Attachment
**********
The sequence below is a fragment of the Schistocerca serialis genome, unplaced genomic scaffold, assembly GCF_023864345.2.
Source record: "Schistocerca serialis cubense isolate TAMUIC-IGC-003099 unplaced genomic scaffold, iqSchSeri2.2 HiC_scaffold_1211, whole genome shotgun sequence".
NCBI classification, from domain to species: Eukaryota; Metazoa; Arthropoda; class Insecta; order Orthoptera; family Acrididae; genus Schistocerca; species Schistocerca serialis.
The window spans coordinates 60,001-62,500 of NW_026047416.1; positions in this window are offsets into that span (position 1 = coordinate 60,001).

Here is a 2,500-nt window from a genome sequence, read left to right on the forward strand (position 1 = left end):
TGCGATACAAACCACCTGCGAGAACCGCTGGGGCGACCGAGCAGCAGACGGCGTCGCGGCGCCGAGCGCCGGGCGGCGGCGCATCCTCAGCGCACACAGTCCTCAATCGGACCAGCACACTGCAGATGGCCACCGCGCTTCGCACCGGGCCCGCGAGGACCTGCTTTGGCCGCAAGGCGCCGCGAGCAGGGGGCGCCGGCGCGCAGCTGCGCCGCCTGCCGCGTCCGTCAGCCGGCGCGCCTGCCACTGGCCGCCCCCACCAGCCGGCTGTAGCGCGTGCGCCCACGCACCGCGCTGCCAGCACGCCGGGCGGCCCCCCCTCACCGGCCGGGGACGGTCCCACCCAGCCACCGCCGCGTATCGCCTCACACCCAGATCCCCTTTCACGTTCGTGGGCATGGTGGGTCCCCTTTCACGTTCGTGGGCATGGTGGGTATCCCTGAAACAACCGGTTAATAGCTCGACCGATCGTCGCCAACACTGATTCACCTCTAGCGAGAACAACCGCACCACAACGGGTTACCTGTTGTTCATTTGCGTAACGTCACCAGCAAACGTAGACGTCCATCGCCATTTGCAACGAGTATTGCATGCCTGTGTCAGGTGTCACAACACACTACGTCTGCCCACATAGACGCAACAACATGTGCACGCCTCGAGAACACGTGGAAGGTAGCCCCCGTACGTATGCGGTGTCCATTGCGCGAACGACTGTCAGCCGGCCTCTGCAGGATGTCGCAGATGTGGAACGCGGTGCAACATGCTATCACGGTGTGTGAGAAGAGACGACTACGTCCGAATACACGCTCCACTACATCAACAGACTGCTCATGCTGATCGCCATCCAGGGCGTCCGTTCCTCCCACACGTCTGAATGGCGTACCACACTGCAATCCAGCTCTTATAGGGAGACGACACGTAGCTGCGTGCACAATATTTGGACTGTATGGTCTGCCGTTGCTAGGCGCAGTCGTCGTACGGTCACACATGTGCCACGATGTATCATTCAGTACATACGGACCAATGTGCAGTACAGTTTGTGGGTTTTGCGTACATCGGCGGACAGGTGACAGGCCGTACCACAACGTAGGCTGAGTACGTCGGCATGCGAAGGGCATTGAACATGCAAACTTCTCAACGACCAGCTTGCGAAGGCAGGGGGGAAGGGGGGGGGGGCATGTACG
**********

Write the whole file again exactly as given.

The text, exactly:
The sequence below is a fragment of the Schistocerca serialis genome, unplaced genomic scaffold, assembly GCF_023864345.2.
Source record: "Schistocerca serialis cubense isolate TAMUIC-IGC-003099 unplaced genomic scaffold, iqSchSeri2.2 HiC_scaffold_1211, whole genome shotgun sequence".
NCBI classification, from domain to species: Eukaryota; Metazoa; Arthropoda; class Insecta; order Orthoptera; family Acrididae; genus Schistocerca; species Schistocerca serialis.
The window spans coordinates 60,001-62,500 of NW_026047416.1; positions in this window are offsets into that span (position 1 = coordinate 60,001).

Here is a 2,500-nt window from a genome sequence, read left to right on the forward strand (position 1 = left end):
TGCGATACAAACCACCTGCGAGAACCGCTGGGGCGACCGAGCAGCAGACGGCGTCGCGGCGCCGAGCGCCGGGCGGCGGCGCATCCTCAGCGCACACAGTCCTCAATCGGACCAGCACACTGCAGATGGCCACCGCGCTTCGCACCGGGCCCGCGAGGACCTGCTTTGGCCGCAAGGCGCCGCGAGCAGGGGGCGCCGGCGCGCAGCTGCGCCGCCTGCCGCGTCCGTCAGCCGGCGCGCCTGCCACTGGCCGCCCCCACCAGCCGGCTGTAGCGCGTGCGCCCACGCACCGCGCTGCCAGCACGCCGGGCGGCCCCCCCTCACCGGCCGGGGACGGTCCCACCCAGCCACCGCCGCGTATCGCCTCACACCCAGATCCCCTTTCACGTTCGTGGGCATGGTGGGTCCCCTTTCACGTTCGTGGGCATGGTGGGTATCCCTGAAACAACCGGTTAATAGCTCGACCGATCGTCGCCAACACTGATTCACCTCTAGCGAGAACAACCGCACCACAACGGGTTACCTGTTGTTCATTTGCGTAACGTCACCAGCAAACGTAGACGTCCATCGCCATTTGCAACGAGTATTGCATGCCTGTGTCAGGTGTCACAACACACTACGTCTGCCCACATAGACGCAACAACATGTGCACGCCTCGAGAACACGTGGAAGGTAGCCCCCGTACGTATGCGGTGTCCATTGCGCGAACGACTGTCAGCCGGCCTCTGCAGGATGTCGCAGATGTGGAACGCGGTGCAACATGCTATCACGGTGTGTGAGAAGAGACGACTACGTCCGAATACACGCTCCACTACATCAACAGACTGCTCATGCTGATCGCCATCCAGGGCGTCCGTTCCTCCCACACGTCTGAATGGCGTACCACACTGCAATCCAGCTCTTATAGGGAGACGACACGTAGCTGCGTGCACAATATTTGGACTGTATGGTCTGCCGTTGCTAGGCGCAGTCGTCGTACGGTCACACATGTGCCACGATGTATCATTCAGTACATACGGACCAATGTGCAGTACAGTTTGTGGGTTTTGCGTACATCGGCGGACAGGTGACAGGCCGTACCACAACGTAGGCTGAGTACGTCGGCATGCGAAGGGCATTGAACATGCAAACTTCTCAACGACCAGCTTGCGAAGGCAGGGGGGAAGGGGGGGGGGGCATGTACG